Duke Energy Corp. confirmed Jan. 15 that it submitted an offer to acquire South Carolina state-owned utility Santee Cooper as lawmakers evaluate strategic options for the company.
"Duke Energy has a keen interest in the economic vitality of South Carolina, given our more than 100 years of history in the state," the company said in an email. "The governor requested Duke Energy, along with other companies, evaluate options for a potential acquisition of Santee Cooper. After a thorough evaluation, Duke Energy has submitted a proposal through the state's process for consideration."
South Carolina Gov. Henry McMaster has publicly pursued the sale and privatization of Santee Cooper since the July 2017 abandonment of the more than $9 billion V.C. Summer nuclear expansion project.
A newly formed committee of the South Carolina General Assembly in mid-October 2018 agreed to hire a global consulting firm to review nonbinding bids for Santee Cooper. The decision on whether to sell Santee Cooper rests with the full General Assembly.
Santee Cooper is a government-owned electric and water utility that also owns land and lakes, which could present a hurdle for a private company.
"They're structured quite differently as a public power entity compared to a private entity such as ourselves," Duke Energy Executive Vice President and CFO Steven Young said in February 2018 interview. The CFO also acknowledged consistencies between the companies.
Charlotte, N.C.-headquartered Duke Energy operates and provides electricity service in South Carolina through subsidiaries Duke Energy Carolinas LLC and Duke Energy Progress LLC.
Richmond, Va.-headquartered Dominion Energy Inc. declined to comment on whether it submitted a bid for Santee Cooper, known legally as South Carolina Public Service Authority.
"We have said that we have no interest in buying Santee Cooper but have said we're interested in a management proposal," Dominion Energy spokesman Ryan Frazier said in a Jan. 15 email.
In a late October 2018 filing with the Public Service Commission of South Carolina, Dominion Energy offered to operate and manage Santee Cooper. "By operating and managing Santee Cooper as part of its extensive utility operation, Dominion can achieve efficiencies, rationalize structures, and generate extensive economies of scale," the company wrote.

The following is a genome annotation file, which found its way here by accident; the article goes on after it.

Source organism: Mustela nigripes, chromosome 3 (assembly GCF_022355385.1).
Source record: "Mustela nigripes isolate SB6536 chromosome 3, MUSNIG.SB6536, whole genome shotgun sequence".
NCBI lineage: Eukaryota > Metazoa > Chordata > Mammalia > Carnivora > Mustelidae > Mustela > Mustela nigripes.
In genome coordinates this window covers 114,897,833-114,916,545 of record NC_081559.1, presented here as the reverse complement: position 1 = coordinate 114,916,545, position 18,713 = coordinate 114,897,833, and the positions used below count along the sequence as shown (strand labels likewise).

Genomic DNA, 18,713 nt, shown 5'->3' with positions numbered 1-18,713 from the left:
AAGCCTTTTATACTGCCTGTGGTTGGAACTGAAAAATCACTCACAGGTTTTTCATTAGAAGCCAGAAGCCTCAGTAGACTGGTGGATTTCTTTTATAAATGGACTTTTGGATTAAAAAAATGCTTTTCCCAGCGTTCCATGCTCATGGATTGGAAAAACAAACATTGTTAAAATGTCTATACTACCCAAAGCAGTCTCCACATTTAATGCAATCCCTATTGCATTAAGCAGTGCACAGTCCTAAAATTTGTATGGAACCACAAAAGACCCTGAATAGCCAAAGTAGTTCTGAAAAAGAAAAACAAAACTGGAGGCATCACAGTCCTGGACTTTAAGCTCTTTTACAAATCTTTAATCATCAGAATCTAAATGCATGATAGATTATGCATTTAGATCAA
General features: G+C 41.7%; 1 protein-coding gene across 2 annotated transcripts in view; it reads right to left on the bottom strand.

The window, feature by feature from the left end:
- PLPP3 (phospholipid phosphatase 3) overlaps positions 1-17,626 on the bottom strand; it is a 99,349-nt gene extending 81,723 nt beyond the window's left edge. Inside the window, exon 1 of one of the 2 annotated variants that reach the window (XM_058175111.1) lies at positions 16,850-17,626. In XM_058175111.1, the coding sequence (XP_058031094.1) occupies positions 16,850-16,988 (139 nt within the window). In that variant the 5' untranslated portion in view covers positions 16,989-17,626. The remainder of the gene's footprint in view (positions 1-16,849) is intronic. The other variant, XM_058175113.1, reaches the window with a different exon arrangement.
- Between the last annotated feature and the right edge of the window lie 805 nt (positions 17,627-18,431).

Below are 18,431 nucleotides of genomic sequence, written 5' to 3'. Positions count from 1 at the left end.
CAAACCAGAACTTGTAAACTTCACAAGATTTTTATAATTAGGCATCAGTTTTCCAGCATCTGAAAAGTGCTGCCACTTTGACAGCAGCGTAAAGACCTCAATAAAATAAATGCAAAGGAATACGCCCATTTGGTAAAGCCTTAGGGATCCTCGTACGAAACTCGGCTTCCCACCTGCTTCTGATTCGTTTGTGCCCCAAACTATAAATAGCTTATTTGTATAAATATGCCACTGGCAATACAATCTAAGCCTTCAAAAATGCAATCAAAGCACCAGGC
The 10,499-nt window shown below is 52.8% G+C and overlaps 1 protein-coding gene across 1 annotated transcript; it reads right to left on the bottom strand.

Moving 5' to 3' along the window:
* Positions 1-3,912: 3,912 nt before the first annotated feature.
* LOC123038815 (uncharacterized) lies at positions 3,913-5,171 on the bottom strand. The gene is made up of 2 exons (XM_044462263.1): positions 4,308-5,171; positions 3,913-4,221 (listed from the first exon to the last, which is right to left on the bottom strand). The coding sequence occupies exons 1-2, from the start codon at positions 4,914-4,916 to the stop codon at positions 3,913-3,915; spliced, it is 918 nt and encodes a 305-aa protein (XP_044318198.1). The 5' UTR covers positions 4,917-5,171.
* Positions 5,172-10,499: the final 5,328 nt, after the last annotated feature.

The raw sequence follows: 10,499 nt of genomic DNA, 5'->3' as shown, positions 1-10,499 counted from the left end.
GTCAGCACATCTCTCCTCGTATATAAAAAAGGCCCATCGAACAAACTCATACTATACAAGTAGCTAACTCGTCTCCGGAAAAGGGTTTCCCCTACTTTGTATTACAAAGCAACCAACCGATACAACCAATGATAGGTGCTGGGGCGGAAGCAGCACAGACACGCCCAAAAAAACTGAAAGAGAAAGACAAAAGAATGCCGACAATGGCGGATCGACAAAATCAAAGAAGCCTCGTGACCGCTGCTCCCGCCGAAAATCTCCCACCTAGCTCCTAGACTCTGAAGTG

Since Santee Cooper is not regulated by the commission, Dominion said its offer is solely for informational purposes.
"We would like to offer a proposal to Santee Cooper to enter into a unique management arrangement that we believe will save Santee's electric customers hundreds of millions of dollars in overhead, fuel and capital related costs, providing significant cost savings on an ongoing basis for years to come," Dominion Energy Chairman, President and CEO Thomas Farrell II wrote in a letter to Santee Cooper interim President and CEO James Brogdon Jr. "Acceptance of this proposal would preserve South Carolina's ownership of Santee Cooper's valuable assets, thereby keeping Santee Cooper an independent, state-owned entity focused on serving its electricity customers."
The offer was made as part of Dominion's motion to dismiss an "eleventh hour" request by Santee Cooper for a portion of the benefits in Dominion's now-closed acquisition of SCANA Corp. SCANA subsidiary South Carolina Electric & Gas Co. partnered with Santee Cooper on the scrapped V.C. Summer reactors.
NextEra Energy Inc. also is reported to have an interest in purchasing Santee Cooper.
"It's been no secret that if there is [a request for proposals] on Santee, that we would have an interest. And so I think I'll stop it at that," NextEra Chairman, President and CEO Jim Robo told investors on an October 2018 earnings call.
NextEra declined to comment on whether it submitted a bid for the utility.
Southern Co. also has been identified as a potential suitor, but the company did not immediately respond to a request for comment.